Charcoal Portraits as Caricature Art [Part II]

The best caricatures not only emphasize a unique aspect of their subject’s face, but also indicate their subject’s personality. The most interesting caricatures tell a story about their sitter. While these stories are short (simply a snapshot), they are nevertheless intriguing. For example, a female subject may carry her chin rather highly. It is the job of the caricature artist to exaggerate this trait and thus intrigue the viewer who will wonder, “Does she carry her chin so high because she’s proud? Perhaps she think she’s very pretty?” These are all questions that the artist wants the viewer to ask, and is pleased that such a caricature can provoke such thoughtful ruminations.

For those artists who are just starting to draw caricatures, it is helpful to begin with two dimensional representations of your subject. Be sure to not just collect a single photograph of your subject, but at least five or six images. Unlike real life, photographs do their own caricature work, manipulating images and making it difficult to determine which aspects of a subject’s face are truly unique and interesting. Having an assembly of images will help you to truly determine which features are worthy of exaggeration.

Edgar Allan Poe by Court Jones
Edgar Allan Poe by Court Jones


Now that you have gathered a battery of images, you will need charcoal. Try experimenting with Nitram Academie Fusains in Medium, which are sold in packs of five. Also, to truly emulate the professional caricature artist, purchase a Nitram Giant Soft Charcoal block. Now, select the photograph that you think best represents your subject. Utilizing the other photographs, choose the features of your subject that should be exaggerated. Using your sharpened Nitram stick and a ruler, draw a grid on your photograph. Depending on the size of your canvas, double or triple the size of your grid and duplicate it onto your canvas using either a sharpened Nitram stick, or the corner of a charcoal block.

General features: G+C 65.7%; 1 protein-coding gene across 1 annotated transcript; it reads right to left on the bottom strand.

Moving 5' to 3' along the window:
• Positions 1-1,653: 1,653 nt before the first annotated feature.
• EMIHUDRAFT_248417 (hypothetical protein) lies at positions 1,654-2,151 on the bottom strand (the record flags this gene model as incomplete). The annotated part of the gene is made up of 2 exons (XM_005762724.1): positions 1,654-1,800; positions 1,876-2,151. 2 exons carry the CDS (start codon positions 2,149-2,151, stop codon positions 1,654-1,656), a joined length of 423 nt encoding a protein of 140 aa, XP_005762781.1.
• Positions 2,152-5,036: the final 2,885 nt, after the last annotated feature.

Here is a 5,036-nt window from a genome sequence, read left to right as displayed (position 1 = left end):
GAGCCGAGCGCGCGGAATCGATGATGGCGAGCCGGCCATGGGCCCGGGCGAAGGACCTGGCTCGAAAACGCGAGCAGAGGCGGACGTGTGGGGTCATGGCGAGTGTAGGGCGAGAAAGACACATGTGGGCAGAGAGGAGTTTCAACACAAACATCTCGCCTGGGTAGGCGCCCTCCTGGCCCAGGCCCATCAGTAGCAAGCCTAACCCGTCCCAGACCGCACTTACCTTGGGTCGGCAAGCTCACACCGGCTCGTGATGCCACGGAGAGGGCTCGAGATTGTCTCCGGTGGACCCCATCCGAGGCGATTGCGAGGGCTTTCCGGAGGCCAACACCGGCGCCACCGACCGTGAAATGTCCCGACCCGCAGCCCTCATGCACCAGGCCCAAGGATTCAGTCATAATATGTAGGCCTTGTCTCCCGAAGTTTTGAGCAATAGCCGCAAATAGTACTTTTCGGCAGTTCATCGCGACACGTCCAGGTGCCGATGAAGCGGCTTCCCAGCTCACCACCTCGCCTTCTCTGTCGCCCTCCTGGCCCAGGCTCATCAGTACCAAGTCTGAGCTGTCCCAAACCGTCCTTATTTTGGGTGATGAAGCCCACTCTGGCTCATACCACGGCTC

While grids are typically used to create exactingly similar representations, this grid will be used to determine what is exact in order to manipulate dimensions and produce a caricature. Bearing in mind the features that you have determined to exaggerate, find them on your grid and lightly draw them first. If, for example, you’ve chosen to draw a bulbous nose, lightly sketch an exact drawing of the nose and then draw the nose larger in a bolder stroke of your charcoal pencil. Notice how every other facial feature will need to be slightly diminished in order to accommodate for the large nose. Draw these features (eyes, ears) accordingly. By utilizing the grid, you can simultaneously bear in mind an exact representation of your subject, while also manipulating and tweaking it in order to produce a caricatured image. Through balancing both the realistic representation and the caricatured one, the beginner caricature artist can create a drawing that most importantly looks like the subject, but is also a subjective, nuanced portrait which tells a story in a snapshot.

Just getting started? Read part 1.

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